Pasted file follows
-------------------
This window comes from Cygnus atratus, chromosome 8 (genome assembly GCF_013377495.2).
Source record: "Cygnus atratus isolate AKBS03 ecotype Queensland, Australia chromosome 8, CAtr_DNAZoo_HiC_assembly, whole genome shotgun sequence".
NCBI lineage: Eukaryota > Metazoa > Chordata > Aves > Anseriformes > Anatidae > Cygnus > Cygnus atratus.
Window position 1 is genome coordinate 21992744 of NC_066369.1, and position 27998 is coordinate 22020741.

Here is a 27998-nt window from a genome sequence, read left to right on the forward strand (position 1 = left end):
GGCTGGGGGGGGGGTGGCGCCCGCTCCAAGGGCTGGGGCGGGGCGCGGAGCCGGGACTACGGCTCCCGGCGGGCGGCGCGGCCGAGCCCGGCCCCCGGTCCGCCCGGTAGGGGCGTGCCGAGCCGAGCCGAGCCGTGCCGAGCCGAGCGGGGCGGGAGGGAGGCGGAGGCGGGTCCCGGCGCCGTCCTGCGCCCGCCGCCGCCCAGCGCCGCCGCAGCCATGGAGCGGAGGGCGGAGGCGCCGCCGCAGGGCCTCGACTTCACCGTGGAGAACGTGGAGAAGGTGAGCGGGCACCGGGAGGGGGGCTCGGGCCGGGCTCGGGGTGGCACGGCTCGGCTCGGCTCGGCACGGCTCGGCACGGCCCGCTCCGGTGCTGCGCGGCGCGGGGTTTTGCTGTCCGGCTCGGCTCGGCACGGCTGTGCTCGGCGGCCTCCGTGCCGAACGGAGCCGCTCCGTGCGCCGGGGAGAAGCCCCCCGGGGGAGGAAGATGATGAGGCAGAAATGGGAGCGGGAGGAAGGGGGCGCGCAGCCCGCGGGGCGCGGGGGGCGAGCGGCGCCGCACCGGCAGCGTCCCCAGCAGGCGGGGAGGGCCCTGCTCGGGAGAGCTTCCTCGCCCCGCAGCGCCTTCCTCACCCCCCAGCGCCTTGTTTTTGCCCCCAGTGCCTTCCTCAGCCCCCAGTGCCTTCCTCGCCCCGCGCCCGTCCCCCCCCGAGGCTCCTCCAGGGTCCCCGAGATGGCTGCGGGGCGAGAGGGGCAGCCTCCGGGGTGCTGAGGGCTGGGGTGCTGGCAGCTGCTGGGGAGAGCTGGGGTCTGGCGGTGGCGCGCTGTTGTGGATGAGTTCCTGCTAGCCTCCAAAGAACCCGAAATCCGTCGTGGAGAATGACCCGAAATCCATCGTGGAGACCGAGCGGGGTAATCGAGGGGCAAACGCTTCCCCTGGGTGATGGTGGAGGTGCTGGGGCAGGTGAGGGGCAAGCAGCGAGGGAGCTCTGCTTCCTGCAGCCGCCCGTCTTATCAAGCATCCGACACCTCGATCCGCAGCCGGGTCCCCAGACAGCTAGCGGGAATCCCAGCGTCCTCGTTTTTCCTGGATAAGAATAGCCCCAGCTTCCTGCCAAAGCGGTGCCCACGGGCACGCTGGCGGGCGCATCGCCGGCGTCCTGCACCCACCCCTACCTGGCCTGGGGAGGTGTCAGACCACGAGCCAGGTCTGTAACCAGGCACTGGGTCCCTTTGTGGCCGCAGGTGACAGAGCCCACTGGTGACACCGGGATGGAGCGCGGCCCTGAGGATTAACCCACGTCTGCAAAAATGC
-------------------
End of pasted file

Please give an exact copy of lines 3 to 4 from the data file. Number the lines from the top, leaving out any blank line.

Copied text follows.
NCBI lineage: Eukaryota > Metazoa > Chordata > Aves > Anseriformes > Anatidae > Cygnus > Cygnus atratus.
Window position 1 is genome coordinate 21992744 of NC_066369.1, and position 27998 is coordinate 22020741.